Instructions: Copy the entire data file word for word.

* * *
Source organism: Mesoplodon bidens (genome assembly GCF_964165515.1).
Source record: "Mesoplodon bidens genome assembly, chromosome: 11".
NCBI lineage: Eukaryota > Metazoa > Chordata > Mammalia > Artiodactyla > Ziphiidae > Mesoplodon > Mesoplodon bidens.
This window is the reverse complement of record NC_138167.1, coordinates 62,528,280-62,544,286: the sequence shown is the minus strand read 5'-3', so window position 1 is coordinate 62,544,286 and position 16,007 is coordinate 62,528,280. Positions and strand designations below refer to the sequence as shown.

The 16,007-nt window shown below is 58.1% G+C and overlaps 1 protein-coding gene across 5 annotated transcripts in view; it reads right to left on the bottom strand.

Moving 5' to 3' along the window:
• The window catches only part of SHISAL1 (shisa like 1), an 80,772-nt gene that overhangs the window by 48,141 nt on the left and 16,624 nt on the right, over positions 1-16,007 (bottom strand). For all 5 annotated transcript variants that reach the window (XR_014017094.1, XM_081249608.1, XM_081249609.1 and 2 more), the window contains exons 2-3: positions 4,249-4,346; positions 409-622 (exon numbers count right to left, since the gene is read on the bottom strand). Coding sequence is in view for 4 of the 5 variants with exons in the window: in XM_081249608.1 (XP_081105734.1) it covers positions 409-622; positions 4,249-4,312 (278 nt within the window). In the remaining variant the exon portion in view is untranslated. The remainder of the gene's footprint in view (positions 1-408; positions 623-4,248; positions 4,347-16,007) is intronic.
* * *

Source organism: Mesoplodon bidens (genome assembly GCF_964165515.1).
Source record: "Mesoplodon bidens genome assembly, chromosome: 11".
NCBI lineage: Eukaryota > Metazoa > Chordata > Mammalia > Artiodactyla > Ziphiidae > Mesoplodon > Mesoplodon bidens.
This window is the reverse complement of record NC_138167.1, coordinates 62,528,280-62,544,286: the sequence shown is the minus strand read 5'-3', so window position 1 is coordinate 62,544,286 and position 16,007 is coordinate 62,528,280. Positions and strand designations below refer to the sequence as shown.

The 16,007-nt window shown below is 58.1% G+C and overlaps 1 protein-coding gene across 5 annotated transcripts in view; it reads right to left on the bottom strand.

Moving 5' to 3' along the window:
• The window catches only part of SHISAL1 (shisa like 1), an 80,772-nt gene that overhangs the window by 48,141 nt on the left and 16,624 nt on the right, over positions 1-16,007 (bottom strand). For all 5 annotated transcript variants that reach the window (XR_014017094.1, XM_081249608.1, XM_081249609.1 and 2 more), the window contains exons 2-3: positions 4,249-4,346; positions 409-622 (exon numbers count right to left, since the gene is read on the bottom strand). Coding sequence is in view for 4 of the 5 variants with exons in the window: in XM_081249608.1 (XP_081105734.1) it covers positions 409-622; positions 4,249-4,312 (278 nt within the window). In the remaining variant the exon portion in view is untranslated. The remainder of the gene's footprint in view (positions 1-408; positions 623-4,248; positions 4,347-16,007) is intronic.